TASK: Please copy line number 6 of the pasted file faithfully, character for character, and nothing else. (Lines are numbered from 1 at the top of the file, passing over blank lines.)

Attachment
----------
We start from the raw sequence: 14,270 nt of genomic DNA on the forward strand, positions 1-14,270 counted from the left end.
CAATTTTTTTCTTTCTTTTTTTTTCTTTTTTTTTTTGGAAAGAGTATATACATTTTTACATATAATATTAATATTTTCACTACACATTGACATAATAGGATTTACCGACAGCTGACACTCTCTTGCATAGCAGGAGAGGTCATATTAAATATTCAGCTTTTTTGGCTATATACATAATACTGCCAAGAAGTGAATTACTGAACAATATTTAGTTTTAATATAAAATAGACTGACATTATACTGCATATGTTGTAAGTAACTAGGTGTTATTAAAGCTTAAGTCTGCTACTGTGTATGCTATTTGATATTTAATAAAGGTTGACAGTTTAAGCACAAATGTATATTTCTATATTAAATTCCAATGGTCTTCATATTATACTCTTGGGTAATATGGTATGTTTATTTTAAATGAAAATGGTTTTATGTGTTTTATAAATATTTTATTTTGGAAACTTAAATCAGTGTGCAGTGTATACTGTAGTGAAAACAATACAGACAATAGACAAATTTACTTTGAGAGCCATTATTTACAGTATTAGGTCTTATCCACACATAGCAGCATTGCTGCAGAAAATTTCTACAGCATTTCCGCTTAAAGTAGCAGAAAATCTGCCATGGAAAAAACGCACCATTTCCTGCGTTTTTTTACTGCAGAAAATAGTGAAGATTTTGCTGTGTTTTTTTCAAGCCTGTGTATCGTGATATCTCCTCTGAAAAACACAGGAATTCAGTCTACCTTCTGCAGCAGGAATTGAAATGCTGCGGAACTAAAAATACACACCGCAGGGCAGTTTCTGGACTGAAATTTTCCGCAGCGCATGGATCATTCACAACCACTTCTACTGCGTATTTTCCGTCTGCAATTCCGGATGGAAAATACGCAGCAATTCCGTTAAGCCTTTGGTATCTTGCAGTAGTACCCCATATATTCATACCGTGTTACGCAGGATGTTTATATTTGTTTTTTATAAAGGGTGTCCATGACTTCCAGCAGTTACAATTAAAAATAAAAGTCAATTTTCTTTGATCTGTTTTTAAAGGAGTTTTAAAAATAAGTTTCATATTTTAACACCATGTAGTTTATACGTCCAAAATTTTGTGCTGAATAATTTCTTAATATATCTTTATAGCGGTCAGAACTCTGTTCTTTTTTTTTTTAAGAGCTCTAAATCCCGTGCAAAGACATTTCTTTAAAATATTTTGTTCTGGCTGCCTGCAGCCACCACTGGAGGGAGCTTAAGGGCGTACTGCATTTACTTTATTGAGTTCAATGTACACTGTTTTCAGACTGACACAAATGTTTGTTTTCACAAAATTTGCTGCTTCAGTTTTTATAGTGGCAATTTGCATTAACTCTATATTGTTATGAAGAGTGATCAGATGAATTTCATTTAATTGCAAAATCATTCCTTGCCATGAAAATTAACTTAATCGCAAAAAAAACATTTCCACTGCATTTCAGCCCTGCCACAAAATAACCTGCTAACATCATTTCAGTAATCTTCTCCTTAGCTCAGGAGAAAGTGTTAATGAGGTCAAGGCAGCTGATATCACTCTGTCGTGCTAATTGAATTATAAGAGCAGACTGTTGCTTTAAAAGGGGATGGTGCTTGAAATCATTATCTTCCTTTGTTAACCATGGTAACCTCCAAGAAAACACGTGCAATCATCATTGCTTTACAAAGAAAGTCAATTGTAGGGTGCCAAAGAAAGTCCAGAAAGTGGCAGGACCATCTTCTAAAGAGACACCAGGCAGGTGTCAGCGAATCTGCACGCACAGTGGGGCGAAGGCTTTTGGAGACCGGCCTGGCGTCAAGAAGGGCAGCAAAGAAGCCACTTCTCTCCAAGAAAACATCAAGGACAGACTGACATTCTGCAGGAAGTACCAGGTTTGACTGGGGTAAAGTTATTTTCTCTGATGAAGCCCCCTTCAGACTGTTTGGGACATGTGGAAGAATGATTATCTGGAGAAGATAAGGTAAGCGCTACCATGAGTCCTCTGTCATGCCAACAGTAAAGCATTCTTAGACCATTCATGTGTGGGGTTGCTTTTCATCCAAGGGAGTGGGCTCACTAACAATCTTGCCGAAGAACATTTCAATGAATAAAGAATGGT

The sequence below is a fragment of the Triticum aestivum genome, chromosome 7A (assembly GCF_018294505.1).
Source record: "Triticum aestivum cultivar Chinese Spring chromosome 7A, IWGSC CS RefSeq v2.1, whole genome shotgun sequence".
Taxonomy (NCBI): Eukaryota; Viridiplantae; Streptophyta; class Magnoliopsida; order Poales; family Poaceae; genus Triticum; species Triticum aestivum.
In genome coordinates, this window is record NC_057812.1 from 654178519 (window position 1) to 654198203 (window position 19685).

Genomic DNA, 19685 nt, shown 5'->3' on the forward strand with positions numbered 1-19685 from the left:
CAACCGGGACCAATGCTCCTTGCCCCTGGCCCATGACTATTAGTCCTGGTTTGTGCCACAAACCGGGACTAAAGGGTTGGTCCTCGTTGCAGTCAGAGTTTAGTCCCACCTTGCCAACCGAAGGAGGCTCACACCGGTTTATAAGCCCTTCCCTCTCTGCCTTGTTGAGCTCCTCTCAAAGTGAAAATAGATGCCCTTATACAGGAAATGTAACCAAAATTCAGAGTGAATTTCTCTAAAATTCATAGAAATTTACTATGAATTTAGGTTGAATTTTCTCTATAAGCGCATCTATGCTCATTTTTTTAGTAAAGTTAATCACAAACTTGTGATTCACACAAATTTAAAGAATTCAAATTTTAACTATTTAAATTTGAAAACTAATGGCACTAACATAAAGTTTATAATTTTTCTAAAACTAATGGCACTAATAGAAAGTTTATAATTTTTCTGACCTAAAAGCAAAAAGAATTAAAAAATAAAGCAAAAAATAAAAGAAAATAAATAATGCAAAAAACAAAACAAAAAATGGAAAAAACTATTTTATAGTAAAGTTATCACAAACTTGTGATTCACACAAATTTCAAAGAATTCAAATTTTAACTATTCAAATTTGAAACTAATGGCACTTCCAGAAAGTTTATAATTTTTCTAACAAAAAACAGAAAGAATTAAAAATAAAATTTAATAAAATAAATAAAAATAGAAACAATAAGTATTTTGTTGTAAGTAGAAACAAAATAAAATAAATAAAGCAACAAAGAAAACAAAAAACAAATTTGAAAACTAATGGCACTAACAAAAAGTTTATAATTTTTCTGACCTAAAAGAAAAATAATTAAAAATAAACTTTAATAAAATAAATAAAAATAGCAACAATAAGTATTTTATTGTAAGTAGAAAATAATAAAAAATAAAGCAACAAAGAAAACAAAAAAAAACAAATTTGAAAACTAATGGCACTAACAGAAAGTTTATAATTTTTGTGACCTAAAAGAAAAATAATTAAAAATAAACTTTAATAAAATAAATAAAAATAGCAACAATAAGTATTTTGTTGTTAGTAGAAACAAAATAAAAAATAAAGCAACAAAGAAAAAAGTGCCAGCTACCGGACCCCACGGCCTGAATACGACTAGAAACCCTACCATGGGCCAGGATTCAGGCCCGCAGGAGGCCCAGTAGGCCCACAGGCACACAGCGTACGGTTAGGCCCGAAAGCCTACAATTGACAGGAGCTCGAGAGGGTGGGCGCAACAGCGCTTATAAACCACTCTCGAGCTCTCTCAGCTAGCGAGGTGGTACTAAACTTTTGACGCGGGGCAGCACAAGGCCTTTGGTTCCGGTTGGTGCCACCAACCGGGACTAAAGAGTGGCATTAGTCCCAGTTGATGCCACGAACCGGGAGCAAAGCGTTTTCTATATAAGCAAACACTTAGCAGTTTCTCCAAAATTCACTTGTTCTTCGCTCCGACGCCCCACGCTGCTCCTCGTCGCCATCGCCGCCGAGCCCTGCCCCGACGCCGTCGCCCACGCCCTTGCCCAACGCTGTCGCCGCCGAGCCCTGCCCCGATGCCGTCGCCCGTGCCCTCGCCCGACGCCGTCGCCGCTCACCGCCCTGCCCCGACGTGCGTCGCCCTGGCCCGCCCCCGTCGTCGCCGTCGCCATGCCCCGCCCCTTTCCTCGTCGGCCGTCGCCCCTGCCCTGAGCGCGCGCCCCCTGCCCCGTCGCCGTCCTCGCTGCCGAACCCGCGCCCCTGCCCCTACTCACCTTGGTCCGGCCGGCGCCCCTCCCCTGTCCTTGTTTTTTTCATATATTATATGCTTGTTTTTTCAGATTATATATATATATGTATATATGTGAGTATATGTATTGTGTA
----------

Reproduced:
In genome coordinates, this window is record NC_057812.1 from 654178519 (window position 1) to 654198203 (window position 19685).